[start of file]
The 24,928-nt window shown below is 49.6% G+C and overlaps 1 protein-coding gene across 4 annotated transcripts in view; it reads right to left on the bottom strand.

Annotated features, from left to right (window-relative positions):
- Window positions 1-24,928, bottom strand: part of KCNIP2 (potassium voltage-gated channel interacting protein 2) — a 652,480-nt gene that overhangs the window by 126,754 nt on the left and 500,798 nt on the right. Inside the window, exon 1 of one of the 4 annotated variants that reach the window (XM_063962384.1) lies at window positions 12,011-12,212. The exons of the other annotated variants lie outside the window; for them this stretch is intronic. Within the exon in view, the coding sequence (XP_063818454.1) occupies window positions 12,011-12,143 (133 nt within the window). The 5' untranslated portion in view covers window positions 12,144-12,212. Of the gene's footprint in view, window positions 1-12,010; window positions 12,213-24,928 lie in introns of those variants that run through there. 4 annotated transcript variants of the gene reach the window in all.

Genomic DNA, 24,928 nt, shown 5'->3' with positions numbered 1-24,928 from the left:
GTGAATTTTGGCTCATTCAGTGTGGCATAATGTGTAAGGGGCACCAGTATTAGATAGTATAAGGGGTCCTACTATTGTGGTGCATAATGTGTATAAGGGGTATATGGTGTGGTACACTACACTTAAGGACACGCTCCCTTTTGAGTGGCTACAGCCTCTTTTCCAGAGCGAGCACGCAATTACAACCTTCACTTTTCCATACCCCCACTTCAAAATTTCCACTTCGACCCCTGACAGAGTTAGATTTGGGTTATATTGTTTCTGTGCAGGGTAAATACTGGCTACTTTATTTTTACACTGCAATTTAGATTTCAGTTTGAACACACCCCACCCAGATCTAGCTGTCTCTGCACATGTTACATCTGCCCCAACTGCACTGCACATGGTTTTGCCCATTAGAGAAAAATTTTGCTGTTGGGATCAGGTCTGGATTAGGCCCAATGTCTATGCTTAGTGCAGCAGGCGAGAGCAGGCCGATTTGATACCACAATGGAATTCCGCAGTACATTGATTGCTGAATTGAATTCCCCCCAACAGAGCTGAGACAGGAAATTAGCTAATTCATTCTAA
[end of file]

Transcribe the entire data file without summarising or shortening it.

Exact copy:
The 24,928-nt window shown below is 49.6% G+C and overlaps 1 protein-coding gene across 4 annotated transcripts in view; it reads right to left on the bottom strand.

Annotated features, from left to right (window-relative positions):
- Window positions 1-24,928, bottom strand: part of KCNIP2 (potassium voltage-gated channel interacting protein 2) — a 652,480-nt gene that overhangs the window by 126,754 nt on the left and 500,798 nt on the right. Inside the window, exon 1 of one of the 4 annotated variants that reach the window (XM_063962384.1) lies at window positions 12,011-12,212. The exons of the other annotated variants lie outside the window; for them this stretch is intronic. Within the exon in view, the coding sequence (XP_063818454.1) occupies window positions 12,011-12,143 (133 nt within the window). The 5' untranslated portion in view covers window positions 12,144-12,212. Of the gene's footprint in view, window positions 1-12,010; window positions 12,213-24,928 lie in introns of those variants that run through there. 4 annotated transcript variants of the gene reach the window in all.

Genomic DNA, 24,928 nt, shown 5'->3' with positions numbered 1-24,928 from the left:
GTGAATTTTGGCTCATTCAGTGTGGCATAATGTGTAAGGGGCACCAGTATTAGATAGTATAAGGGGTCCTACTATTGTGGTGCATAATGTGTATAAGGGGTATATGGTGTGGTACACTACACTTAAGGACACGCTCCCTTTTGAGTGGCTACAGCCTCTTTTCCAGAGCGAGCACGCAATTACAACCTTCACTTTTCCATACCCCCACTTCAAAATTTCCACTTCGACCCCTGACAGAGTTAGATTTGGGTTATATTGTTTCTGTGCAGGGTAAATACTGGCTACTTTATTTTTACACTGCAATTTAGATTTCAGTTTGAACACACCCCACCCAGATCTAGCTGTCTCTGCACATGTTACATCTGCCCCAACTGCACTGCACATGGTTTTGCCCATTAGAGAAAAATTTTGCTGTTGGGATCAGGTCTGGATTAGGCCCAATGTCTATGCTTAGTGCAGCAGGCGAGAGCAGGCCGATTTGATACCACAATGGAATTCCGCAGTACATTGATTGCTGAATTGAATTCCCCCCAACAGAGCTGAGACAGGAAATTAGCTAATTCATTCTAA